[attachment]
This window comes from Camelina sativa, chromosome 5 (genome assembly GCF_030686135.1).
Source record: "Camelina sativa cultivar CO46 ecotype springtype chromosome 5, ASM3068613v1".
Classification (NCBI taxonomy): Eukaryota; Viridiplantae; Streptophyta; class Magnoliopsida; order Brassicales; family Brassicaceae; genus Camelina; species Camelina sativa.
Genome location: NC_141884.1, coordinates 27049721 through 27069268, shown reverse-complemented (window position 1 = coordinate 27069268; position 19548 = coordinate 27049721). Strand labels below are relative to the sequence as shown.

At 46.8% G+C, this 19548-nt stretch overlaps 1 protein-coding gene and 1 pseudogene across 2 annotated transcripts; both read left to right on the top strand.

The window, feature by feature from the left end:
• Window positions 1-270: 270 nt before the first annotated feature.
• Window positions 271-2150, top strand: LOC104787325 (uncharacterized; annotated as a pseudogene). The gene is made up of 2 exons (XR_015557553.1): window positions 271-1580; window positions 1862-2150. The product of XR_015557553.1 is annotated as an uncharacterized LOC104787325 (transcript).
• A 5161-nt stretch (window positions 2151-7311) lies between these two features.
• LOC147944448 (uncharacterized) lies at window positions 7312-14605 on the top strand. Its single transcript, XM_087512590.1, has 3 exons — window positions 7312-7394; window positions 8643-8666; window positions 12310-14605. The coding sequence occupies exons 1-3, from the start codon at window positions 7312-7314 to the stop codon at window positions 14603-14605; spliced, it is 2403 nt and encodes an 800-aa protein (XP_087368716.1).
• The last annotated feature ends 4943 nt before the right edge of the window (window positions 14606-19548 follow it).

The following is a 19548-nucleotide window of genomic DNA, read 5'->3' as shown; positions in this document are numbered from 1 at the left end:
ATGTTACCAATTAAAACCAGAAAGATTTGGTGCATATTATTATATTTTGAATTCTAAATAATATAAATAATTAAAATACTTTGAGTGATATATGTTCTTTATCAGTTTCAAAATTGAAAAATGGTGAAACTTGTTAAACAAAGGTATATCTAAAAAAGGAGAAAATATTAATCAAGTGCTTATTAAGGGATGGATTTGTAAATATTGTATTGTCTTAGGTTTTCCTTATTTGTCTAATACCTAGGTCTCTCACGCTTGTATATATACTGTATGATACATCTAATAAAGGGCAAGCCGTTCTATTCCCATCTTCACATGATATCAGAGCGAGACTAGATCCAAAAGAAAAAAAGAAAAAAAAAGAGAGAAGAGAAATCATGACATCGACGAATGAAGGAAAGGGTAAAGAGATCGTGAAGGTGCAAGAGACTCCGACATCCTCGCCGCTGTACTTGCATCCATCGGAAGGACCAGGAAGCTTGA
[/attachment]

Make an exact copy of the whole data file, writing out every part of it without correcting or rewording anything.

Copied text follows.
This window comes from Camelina sativa, chromosome 5 (genome assembly GCF_030686135.1).
Source record: "Camelina sativa cultivar CO46 ecotype springtype chromosome 5, ASM3068613v1".
Classification (NCBI taxonomy): Eukaryota; Viridiplantae; Streptophyta; class Magnoliopsida; order Brassicales; family Brassicaceae; genus Camelina; species Camelina sativa.
Genome location: NC_141884.1, coordinates 27049721 through 27069268, shown reverse-complemented (window position 1 = coordinate 27069268; position 19548 = coordinate 27049721). Strand labels below are relative to the sequence as shown.

At 46.8% G+C, this 19548-nt stretch overlaps 1 protein-coding gene and 1 pseudogene across 2 annotated transcripts; both read left to right on the top strand.

The window, feature by feature from the left end:
• Window positions 1-270: 270 nt before the first annotated feature.
• Window positions 271-2150, top strand: LOC104787325 (uncharacterized; annotated as a pseudogene). The gene is made up of 2 exons (XR_015557553.1): window positions 271-1580; window positions 1862-2150. The product of XR_015557553.1 is annotated as an uncharacterized LOC104787325 (transcript).
• A 5161-nt stretch (window positions 2151-7311) lies between these two features.
• LOC147944448 (uncharacterized) lies at window positions 7312-14605 on the top strand. Its single transcript, XM_087512590.1, has 3 exons — window positions 7312-7394; window positions 8643-8666; window positions 12310-14605. The coding sequence occupies exons 1-3, from the start codon at window positions 7312-7314 to the stop codon at window positions 14603-14605; spliced, it is 2403 nt and encodes an 800-aa protein (XP_087368716.1).
• The last annotated feature ends 4943 nt before the right edge of the window (window positions 14606-19548 follow it).

The following is a 19548-nucleotide window of genomic DNA, read 5'->3' as shown; positions in this document are numbered from 1 at the left end:
ATGTTACCAATTAAAACCAGAAAGATTTGGTGCATATTATTATATTTTGAATTCTAAATAATATAAATAATTAAAATACTTTGAGTGATATATGTTCTTTATCAGTTTCAAAATTGAAAAATGGTGAAACTTGTTAAACAAAGGTATATCTAAAAAAGGAGAAAATATTAATCAAGTGCTTATTAAGGGATGGATTTGTAAATATTGTATTGTCTTAGGTTTTCCTTATTTGTCTAATACCTAGGTCTCTCACGCTTGTATATATACTGTATGATACATCTAATAAAGGGCAAGCCGTTCTATTCCCATCTTCACATGATATCAGAGCGAGACTAGATCCAAAAGAAAAAAAGAAAAAAAAAGAGAGAAGAGAAATCATGACATCGACGAATGAAGGAAAGGGTAAAGAGATCGTGAAGGTGCAAGAGACTCCGACATCCTCGCCGCTGTACTTGCATCCATCGGAAGGACCAGGAAGCTTGA